(ii) After being notified, the receiving party must promptly return, sequester, or destroy the specified information and any copies it has; must not use or disclose the information until the claim is resolved; must take reasonable steps to retrieve the information if the party disclosed it before being notified; and may promptly present the information to the Administrative Law Judge under seal for a determination of the claim. The producing party must preserve the information until the claim is resolved.
(2) The disclosure of privileged or protected information or communications during a part 3 proceeding or during a Commission precomplaint investigation shall waive the privilege or protection as to undisclosed information or communications only if:
(i) The waiver is intentional;
(ii) The disclosed and undisclosed information or communications concern the same subject matter; and
(iii) They ought in fairness to be considered together.
(h) Restriction on filings. Unless otherwise ordered by the Administrative Law Judge in his or her discretion, mandatory initial and supplemental disclosures, interrogatories, depositions, requests for documents, requests for admissions, and answers and responses thereto shall be served upon other parties but shall not be filed with the Office of the Secretary, the Administrative Law Judge, or otherwise provided to the Commission, except to support or oppose a motion or to offer as evidence.
[74 FR 1824, Jan. 13, 2009, as amended at 74 FR 20309, May 1, 2009; 76 FR 52251, 52252, Aug. 22, 2011]
Beta! The text on the eCFR tab represents the unofficial eCFR text at ecfr.gov.
§ 3.31 General discovery provisions.

(a) Discovery methods. Parties may obtain discovery by one or more of the following methods: Depositions upon oral examination or written questions; written interrogatories; production of documents or things for inspection and other purposes; and requests for admission. Except as provided in the rules, or unless the Administrative Law Judge orders otherwise, the frequency or sequence of these methods is not limited. The parties shall, to the greatest extent practicable, conduct discovery simultaneously; the fact that a party is conducting discovery shall not operate to delay any other party's discovery. Unless all parties expressly agree otherwise, no discovery shall take place before the issuance of a prehearing scheduling order under § 3.21(c), except for the mandatory initial disclosures required by paragraph (b) of this section.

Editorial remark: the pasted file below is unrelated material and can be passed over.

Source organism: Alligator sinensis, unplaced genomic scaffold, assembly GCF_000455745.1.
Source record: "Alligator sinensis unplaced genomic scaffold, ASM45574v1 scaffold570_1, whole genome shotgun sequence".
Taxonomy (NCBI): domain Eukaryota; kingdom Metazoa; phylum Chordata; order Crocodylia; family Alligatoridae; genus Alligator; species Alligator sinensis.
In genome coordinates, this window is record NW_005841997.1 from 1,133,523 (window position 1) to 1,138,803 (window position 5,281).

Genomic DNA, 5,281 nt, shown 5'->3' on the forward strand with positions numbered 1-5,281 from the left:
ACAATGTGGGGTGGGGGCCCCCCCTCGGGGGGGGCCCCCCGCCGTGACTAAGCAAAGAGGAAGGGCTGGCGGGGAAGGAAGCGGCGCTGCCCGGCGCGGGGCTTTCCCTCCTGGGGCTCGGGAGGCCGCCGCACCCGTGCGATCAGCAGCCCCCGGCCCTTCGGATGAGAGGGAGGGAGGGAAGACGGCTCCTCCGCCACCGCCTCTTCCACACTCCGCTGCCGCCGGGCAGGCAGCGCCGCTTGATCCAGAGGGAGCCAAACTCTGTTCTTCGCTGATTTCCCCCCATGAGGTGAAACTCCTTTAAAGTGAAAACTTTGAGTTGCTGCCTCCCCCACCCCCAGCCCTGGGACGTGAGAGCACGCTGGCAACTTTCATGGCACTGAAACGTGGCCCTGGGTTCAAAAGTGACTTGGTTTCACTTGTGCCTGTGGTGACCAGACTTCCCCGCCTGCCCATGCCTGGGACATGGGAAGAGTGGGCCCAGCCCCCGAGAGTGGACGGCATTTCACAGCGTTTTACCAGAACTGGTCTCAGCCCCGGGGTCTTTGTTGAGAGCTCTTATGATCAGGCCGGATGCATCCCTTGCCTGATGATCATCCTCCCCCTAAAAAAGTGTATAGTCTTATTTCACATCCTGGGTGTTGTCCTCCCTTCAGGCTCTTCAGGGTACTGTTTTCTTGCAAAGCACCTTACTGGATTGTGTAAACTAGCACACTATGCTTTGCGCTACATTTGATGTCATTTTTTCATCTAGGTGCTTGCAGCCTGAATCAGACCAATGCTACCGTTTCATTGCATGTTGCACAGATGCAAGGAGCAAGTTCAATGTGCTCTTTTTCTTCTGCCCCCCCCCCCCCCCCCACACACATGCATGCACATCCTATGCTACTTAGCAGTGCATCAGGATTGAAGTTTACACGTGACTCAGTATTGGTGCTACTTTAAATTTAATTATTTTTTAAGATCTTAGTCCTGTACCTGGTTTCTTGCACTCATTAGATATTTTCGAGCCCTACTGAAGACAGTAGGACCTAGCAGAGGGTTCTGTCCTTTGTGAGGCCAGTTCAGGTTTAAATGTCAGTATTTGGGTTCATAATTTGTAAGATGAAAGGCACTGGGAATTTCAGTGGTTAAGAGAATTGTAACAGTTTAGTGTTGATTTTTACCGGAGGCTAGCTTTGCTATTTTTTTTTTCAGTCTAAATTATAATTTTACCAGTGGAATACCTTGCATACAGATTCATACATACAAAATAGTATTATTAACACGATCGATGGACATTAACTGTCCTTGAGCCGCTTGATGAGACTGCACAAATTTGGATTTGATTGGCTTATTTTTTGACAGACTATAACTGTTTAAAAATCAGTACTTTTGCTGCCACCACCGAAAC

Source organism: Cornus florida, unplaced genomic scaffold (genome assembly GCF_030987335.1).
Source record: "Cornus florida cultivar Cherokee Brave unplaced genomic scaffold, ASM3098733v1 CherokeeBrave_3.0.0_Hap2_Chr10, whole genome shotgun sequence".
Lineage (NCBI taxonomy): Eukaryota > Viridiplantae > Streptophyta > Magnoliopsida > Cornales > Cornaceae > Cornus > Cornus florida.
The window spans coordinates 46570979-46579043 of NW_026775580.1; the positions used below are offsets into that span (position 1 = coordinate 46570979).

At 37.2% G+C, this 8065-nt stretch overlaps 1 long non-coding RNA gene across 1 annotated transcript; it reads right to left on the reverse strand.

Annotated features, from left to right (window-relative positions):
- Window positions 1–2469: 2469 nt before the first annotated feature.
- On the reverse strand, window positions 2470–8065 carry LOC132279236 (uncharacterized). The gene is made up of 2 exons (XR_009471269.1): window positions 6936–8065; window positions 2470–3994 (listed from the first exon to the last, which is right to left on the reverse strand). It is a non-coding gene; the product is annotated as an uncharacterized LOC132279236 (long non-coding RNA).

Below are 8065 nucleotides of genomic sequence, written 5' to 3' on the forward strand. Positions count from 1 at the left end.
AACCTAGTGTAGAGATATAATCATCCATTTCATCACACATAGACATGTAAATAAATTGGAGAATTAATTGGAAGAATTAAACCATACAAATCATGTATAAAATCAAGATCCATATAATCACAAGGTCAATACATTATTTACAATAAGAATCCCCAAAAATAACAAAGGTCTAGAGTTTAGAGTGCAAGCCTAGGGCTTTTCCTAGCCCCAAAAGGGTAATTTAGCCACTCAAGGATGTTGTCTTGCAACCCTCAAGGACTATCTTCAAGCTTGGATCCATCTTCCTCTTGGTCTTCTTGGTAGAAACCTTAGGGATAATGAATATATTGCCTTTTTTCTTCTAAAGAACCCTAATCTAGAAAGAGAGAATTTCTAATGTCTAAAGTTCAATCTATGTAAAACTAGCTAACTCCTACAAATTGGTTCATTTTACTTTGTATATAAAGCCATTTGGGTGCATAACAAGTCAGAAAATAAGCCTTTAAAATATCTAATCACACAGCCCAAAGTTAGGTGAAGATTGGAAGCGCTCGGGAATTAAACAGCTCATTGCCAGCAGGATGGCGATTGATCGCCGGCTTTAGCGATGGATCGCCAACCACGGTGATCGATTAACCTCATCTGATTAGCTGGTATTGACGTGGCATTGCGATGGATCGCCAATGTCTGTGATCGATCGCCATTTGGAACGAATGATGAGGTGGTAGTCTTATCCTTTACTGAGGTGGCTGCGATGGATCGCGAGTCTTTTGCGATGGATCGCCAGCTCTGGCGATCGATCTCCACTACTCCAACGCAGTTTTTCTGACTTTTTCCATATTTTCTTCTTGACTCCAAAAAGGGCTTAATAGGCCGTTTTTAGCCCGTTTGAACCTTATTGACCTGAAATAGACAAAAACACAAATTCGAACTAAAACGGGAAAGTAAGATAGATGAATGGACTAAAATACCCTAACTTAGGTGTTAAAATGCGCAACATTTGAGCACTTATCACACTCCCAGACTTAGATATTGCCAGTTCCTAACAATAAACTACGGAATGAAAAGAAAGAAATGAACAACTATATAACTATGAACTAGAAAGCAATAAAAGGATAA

(b) Mandatory initial disclosures. Complaint counsel and respondent's counsel shall, within 5 days of receipt of a respondent's answer to the complaint and without awaiting a discovery request, provide to each other:

(1) The name, and, if known, the address and telephone number of each individual likely to have discoverable information relevant to the allegations of the Commission's complaint, to the proposed relief, or to the defenses of the respondent, as set forth in § 3.31(c)(1); and

(2) A copy of, or a description by category and location of, all documents and electronically stored information including declarations, transcripts of investigational hearings and depositions, and tangible things in the possession, custody, or control of the Commission or respondent(s) that are relevant to the allegations of the Commission's complaint, to the proposed relief, or to the defenses of the respondent, as set forth in § 3.31(c)(1); unless such information or materials are subject to the limitations in § 3.31(c)(2), privileged as defined in § 3.31(c)(4), pertain to hearing preparation as defined in § 3.31(c)(5), pertain to experts as defined in § 3.31A, or are obtainable from some other source that is more convenient, less burdensome, or less expensive. A party shall make its disclosures based on the information then reasonably available to it and is not excused from making its disclosures because it has not fully completed its investigation.

(c) Scope of discovery. Unless otherwise limited by order of the Administrative Law Judge or the Commission in accordance with these rules, the scope of discovery under all the rules in this part is as follows:

(1) In general. Parties may obtain discovery to the extent that it may be reasonably expected to yield information relevant to the allegations of the complaint, to the proposed relief, or to the defenses of any respondent. Such information may include the existence, description, nature, custody, condition, and location of any books, documents, other tangible things, electronically stored information, and the identity and location of persons having any knowledge of any discoverable matter. Information may not be withheld from discovery on grounds that the information will be inadmissible at the hearing if the information sought appears reasonably calculated to lead to the discovery of admissible evidence.